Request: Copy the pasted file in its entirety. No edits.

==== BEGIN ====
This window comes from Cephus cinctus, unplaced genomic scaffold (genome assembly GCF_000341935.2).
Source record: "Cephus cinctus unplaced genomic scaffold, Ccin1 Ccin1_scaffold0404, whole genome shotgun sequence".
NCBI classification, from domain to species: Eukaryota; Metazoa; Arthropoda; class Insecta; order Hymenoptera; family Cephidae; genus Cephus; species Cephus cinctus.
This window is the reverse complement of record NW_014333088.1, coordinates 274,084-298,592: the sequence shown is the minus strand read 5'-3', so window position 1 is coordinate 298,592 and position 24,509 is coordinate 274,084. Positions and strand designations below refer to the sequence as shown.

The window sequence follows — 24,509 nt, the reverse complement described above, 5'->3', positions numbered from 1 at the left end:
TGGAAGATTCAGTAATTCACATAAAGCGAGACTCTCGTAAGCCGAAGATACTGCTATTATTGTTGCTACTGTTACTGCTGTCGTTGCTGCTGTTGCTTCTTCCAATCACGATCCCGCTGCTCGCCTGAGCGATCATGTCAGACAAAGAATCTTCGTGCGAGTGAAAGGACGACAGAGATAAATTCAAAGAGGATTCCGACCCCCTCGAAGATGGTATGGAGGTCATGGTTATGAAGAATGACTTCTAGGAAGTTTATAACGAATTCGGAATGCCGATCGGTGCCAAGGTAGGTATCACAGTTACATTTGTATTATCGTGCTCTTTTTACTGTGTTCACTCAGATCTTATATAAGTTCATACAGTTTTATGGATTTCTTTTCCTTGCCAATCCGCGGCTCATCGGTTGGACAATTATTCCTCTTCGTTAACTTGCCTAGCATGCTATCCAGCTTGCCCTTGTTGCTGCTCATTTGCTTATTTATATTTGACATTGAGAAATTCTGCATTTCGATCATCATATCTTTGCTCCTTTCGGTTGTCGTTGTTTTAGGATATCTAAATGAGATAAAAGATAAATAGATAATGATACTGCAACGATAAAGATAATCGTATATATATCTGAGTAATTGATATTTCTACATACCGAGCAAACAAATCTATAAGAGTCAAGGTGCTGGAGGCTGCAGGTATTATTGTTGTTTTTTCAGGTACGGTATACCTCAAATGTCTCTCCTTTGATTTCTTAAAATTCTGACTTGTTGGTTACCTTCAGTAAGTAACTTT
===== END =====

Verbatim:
This window comes from Cephus cinctus, unplaced genomic scaffold (genome assembly GCF_000341935.2).
Source record: "Cephus cinctus unplaced genomic scaffold, Ccin1 Ccin1_scaffold0404, whole genome shotgun sequence".
NCBI classification, from domain to species: Eukaryota; Metazoa; Arthropoda; class Insecta; order Hymenoptera; family Cephidae; genus Cephus; species Cephus cinctus.
This window is the reverse complement of record NW_014333088.1, coordinates 274,084-298,592: the sequence shown is the minus strand read 5'-3', so window position 1 is coordinate 298,592 and position 24,509 is coordinate 274,084. Positions and strand designations below refer to the sequence as shown.

The window sequence follows — 24,509 nt, the reverse complement described above, 5'->3', positions numbered from 1 at the left end:
TGGAAGATTCAGTAATTCACATAAAGCGAGACTCTCGTAAGCCGAAGATACTGCTATTATTGTTGCTACTGTTACTGCTGTCGTTGCTGCTGTTGCTTCTTCCAATCACGATCCCGCTGCTCGCCTGAGCGATCATGTCAGACAAAGAATCTTCGTGCGAGTGAAAGGACGACAGAGATAAATTCAAAGAGGATTCCGACCCCCTCGAAGATGGTATGGAGGTCATGGTTATGAAGAATGACTTCTAGGAAGTTTATAACGAATTCGGAATGCCGATCGGTGCCAAGGTAGGTATCACAGTTACATTTGTATTATCGTGCTCTTTTTACTGTGTTCACTCAGATCTTATATAAGTTCATACAGTTTTATGGATTTCTTTTCCTTGCCAATCCGCGGCTCATCGGTTGGACAATTATTCCTCTTCGTTAACTTGCCTAGCATGCTATCCAGCTTGCCCTTGTTGCTGCTCATTTGCTTATTTATATTTGACATTGAGAAATTCTGCATTTCGATCATCATATCTTTGCTCCTTTCGGTTGTCGTTGTTTTAGGATATCTAAATGAGATAAAAGATAAATAGATAATGATACTGCAACGATAAAGATAATCGTATATATATCTGAGTAATTGATATTTCTACATACCGAGCAAACAAATCTATAAGAGTCAAGGTGCTGGAGGCTGCAGGTATTATTGTTGTTTTTTCAGGTACGGTATACCTCAAATGTCTCTCCTTTGATTTCTTAAAATTCTGACTTGTTGGTTACCTTCAGTAAGTAACTTT